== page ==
“In 1953, I made my first visits to the United States. Interestingly enough, given the turn my career eventually took, my North American debut was originally scheduled to take place at the Ravinia Festival . . . with the Chicago Symphony Orchestra. But my U.S. visa application was turned down. The American consul in Frankfurt kindly explained that my visa had been denied because I was listed as belonging to the Soviet Friendship Association, a Communist organization. I couldn’t understand how this could be, as I had never belonged to any political group.
“Fortunately, I knew a Dr. Müller, the Minister of Internal Affairs, and he telephoned the police in Munich to authorize them to show me the document. This document turned out to be a list, prepared by this Communist organization, of prominent non-Communists in cultural life who were to have propaganda material sent to them. With that information in hand, I went back to Frankfurt and explained to the American consul that the list they had seized was not a list of members of the Communist party, but merely a mailing list of people in cultural life. . . . Indeed, in the late 1940s, representatives of the U.S. military government in Bavaria had informed me that if I wanted to maintain my position in Munich, I would have to give up my Hungarian citizenship; by then, Hungary had become a Soviet satellite state. I was not sad about renouncing my original nationality, but being stateless for the next few years presented endless bureaucratic complications. In the end, the West German government kindly offered me German citizenship, which I gratefully accepted, and I remained a German national for nearly twenty years.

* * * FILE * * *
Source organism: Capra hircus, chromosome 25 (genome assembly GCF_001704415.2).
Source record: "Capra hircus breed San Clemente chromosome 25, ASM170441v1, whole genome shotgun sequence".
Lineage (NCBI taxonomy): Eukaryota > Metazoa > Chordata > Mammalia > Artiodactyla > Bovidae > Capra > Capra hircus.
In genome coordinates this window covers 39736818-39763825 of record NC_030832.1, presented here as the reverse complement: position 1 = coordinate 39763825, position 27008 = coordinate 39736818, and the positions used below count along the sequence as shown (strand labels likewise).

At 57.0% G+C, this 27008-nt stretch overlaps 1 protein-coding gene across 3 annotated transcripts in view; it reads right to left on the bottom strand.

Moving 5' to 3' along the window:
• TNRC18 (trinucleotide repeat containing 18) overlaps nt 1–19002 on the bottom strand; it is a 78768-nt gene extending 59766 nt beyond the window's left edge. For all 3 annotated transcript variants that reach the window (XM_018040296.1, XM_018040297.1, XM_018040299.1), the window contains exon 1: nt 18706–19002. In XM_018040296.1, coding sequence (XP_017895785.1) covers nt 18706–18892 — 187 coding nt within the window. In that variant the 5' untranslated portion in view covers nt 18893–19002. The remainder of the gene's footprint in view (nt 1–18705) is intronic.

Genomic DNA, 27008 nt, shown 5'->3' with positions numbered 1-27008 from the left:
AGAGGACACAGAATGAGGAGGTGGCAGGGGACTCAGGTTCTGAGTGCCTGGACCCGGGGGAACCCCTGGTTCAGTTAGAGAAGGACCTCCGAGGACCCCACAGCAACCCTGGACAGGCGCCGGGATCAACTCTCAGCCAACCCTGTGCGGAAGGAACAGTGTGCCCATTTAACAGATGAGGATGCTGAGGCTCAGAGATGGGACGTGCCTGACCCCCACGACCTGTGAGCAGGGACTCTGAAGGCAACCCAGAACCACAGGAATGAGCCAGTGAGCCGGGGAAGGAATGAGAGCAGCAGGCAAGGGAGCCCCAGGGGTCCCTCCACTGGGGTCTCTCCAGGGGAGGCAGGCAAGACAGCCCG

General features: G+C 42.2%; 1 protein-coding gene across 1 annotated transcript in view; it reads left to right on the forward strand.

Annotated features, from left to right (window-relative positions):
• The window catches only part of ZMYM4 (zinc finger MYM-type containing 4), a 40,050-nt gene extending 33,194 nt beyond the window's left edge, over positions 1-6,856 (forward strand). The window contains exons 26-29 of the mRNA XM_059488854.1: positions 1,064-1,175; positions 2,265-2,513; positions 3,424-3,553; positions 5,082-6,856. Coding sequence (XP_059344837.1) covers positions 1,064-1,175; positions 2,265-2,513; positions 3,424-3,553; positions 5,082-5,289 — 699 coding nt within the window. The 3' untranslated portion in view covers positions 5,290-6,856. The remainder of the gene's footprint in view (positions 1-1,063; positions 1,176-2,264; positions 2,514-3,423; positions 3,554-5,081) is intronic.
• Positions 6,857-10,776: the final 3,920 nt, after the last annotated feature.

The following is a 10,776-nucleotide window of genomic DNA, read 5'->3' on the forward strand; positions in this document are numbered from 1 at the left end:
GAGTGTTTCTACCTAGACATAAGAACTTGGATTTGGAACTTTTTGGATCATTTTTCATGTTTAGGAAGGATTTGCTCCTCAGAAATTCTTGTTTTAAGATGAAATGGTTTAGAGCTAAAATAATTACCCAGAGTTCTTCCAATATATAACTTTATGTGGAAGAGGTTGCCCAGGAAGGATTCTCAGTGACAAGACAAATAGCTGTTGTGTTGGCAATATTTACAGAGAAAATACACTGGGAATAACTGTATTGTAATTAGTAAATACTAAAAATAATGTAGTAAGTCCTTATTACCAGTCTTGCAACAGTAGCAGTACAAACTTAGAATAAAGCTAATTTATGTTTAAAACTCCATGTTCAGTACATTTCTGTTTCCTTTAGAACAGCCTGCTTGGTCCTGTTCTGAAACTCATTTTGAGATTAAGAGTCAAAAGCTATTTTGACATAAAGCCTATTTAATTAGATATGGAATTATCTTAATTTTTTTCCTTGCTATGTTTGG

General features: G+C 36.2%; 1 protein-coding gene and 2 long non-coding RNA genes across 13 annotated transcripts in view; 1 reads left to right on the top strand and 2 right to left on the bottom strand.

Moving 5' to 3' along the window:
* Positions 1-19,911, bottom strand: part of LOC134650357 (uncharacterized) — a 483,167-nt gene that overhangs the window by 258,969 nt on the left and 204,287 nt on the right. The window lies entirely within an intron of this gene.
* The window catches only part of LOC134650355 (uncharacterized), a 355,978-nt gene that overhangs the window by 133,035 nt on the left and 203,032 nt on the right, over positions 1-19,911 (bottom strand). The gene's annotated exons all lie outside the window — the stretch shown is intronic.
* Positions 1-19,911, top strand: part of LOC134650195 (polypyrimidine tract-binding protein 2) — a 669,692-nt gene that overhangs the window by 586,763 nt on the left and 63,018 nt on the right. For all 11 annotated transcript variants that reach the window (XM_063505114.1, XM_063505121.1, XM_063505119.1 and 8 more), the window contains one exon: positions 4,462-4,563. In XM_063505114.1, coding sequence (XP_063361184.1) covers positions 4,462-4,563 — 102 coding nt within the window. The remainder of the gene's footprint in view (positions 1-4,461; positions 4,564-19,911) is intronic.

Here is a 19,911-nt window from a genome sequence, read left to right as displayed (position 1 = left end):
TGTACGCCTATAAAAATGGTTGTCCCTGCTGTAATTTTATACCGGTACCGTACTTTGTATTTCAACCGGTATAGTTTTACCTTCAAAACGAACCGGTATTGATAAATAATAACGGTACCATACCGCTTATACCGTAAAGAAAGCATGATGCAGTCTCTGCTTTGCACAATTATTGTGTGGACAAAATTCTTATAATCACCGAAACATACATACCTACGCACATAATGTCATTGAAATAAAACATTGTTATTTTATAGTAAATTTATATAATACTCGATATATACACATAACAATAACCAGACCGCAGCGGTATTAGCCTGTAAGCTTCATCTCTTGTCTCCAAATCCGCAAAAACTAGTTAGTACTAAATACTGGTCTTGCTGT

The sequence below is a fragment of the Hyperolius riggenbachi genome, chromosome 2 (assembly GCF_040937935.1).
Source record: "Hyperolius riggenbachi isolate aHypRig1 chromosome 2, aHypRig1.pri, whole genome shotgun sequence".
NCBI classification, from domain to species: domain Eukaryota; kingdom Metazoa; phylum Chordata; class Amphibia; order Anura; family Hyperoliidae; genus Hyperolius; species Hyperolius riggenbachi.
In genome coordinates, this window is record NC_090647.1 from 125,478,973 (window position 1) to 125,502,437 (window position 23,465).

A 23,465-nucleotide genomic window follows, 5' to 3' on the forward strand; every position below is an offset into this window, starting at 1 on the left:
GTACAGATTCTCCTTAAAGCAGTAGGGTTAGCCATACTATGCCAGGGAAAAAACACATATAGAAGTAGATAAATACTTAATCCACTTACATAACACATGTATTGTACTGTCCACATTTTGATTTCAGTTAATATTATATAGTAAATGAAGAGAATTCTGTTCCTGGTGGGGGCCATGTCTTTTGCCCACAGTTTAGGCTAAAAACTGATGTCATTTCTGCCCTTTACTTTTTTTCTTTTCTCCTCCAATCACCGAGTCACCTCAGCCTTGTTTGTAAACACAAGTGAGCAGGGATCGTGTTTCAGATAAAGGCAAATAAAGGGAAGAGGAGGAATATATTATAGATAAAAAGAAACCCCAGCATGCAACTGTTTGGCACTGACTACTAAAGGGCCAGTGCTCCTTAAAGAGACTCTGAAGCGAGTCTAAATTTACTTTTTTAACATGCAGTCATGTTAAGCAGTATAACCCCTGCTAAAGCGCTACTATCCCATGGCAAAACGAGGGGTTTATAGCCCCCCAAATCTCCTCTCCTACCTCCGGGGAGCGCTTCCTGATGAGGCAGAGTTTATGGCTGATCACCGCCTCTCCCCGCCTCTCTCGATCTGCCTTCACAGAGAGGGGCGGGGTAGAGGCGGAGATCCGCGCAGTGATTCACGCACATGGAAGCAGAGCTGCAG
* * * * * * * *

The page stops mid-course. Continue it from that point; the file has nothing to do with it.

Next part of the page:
“Eventually, I got my U.S. visa, but it came so late that I had to cancel my Ravinia engagement. However, my American debut took place . . . when I conducted the San Francisco Opera.”*
Programs for that week’s concerts were revised. Otto Klemperer, who had conducted the previous week, stayed over for the July 14 and 16 concerts (ironically, according to the advertisement: “one critic, after Solti’s appearance with the Vienna Philharmonic, called him ‘a young Klemperer'”). Pierre Monteux, scheduled for the following week, arrived early to lead the July 18 and 19 performances.
*Text excerpted from Memoirs by Sir Georg Solti.